Start by gathering feedback from your team members to understand their needs and preferences. Learn of any challenges they face with their current work arrangement, and any concerns about returning to the workplace.

It is essential to analyse the feedback and determine the most effective work arrangements for the business or teams before implementing any changes.


How do I successfully implement a change?

The key to any organisational change is to include your employees in the decision. It is also important to motivate employees to return to the office. This transition presents an opportunity for businesses to redefine their culture, collaboration, team building, problem solving, wellbeing and mental health in fostering a thriving work environment.

To assist with implementing a successful change, here are four steps to follow:

  • Develop Clear Expectations: to facilitate a smooth transition, employers and employees can work together to establish clear expectations regarding the return to the workplace. 

Examples can include a potential phased return to the workplace, core hours of coverage, minimum numbers in the office, number of days in the office, a roster of set days, and notification required to change days. Clarity fosters confidence and empowers employees to navigate the transition with ease.

  • Empathy and Understanding: employers must approach this transition with empathy and understanding. Acknowledging the challenges individual employees and their families may face in returning to the workplace and validating their concerns fosters a sense of psychological safety and trust. 

Employers can cultivate a supportive and resilient workplace culture by prioritising employee wellbeing and actively addressing their needs.

  • Update Policies and Procedures: The return to the office can necessitate the revision of policies and procedures or employee handbook.  It is important to accommodate the new working environment and document expectations. 

Examples can include revisiting leave policies, flexible work arrangements, team building, and measures to promote health and wellbeing in the workplace.

  • Set a review period and manage any challenges: Continuously seek feedback from employees to assist in evaluating the effectiveness of the chosen work arrangement and its impact on team performance, productivity, and satisfaction.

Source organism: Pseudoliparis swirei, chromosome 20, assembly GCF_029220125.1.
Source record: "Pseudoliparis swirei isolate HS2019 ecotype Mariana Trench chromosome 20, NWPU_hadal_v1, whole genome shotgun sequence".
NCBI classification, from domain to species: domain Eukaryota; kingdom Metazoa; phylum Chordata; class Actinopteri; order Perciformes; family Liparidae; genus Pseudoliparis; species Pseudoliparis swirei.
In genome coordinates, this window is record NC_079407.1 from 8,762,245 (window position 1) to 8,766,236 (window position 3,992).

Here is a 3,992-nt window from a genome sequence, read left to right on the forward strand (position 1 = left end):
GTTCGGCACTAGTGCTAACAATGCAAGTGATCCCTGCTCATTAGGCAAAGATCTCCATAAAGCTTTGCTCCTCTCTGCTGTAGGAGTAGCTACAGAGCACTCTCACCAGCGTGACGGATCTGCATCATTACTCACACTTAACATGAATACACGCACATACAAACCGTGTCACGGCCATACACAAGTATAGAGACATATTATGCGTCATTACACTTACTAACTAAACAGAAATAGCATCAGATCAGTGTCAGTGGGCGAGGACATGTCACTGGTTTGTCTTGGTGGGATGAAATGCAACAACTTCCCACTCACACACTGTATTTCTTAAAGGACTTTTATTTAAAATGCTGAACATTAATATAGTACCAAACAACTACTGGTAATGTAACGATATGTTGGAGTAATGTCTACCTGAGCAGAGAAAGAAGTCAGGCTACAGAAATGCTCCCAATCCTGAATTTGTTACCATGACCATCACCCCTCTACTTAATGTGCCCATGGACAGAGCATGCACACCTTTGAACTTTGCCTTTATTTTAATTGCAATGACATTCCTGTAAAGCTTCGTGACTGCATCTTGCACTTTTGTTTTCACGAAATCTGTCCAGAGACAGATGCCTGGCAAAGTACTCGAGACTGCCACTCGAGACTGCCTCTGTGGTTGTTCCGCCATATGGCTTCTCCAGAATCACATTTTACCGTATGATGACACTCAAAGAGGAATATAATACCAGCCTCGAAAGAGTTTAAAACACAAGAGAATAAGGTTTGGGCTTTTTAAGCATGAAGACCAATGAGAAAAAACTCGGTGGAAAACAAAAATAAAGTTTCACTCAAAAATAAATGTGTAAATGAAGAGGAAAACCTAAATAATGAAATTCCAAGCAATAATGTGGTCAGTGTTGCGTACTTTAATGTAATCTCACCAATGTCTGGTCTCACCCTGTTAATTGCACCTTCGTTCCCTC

If any challenges or issues arise at any stage of the process, be prepared to address them quickly to avoid a negative impact on the outcome.

By following these steps and maintaining a proactive, supportive approach, you can successfully implement the chosen work arrangement for your team and create a positive, productive work environment that meets the needs of everyone involved.


Challenges and opportunities

The transition back to the workplace presents both challenges and opportunities for businesses. By proactively addressing concerns, communicating transparently, and fostering a culture of empathy and inclusion, employers can successfully motivate employees to return to the workplace.  In turn this can create an environment where everyone thrives.

For further information or assistance with managing employees back to the workplace, contact Small Business Society.

  1. https://www.gartner.com/en/newsroom/press-releases/2023-10-17-gartner-hr-survey-shows-australian-organisational-culture-at-an-all-time-low

The information provided in this document is for your guidance only and is general in nature. It does not constitute as legal advice. It is the responsibility of the individual to seek legal advice where required.


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About Kate Tongue

Kate Tongue is the founding Director of Small Business Society.

She is a qualified and experienced Human Resources professional with more than 10 years of experience across the private and public sectors.

Her particular interest and experience is in managing the employee life cycle, delivering process improvements, and Human Resource strategy.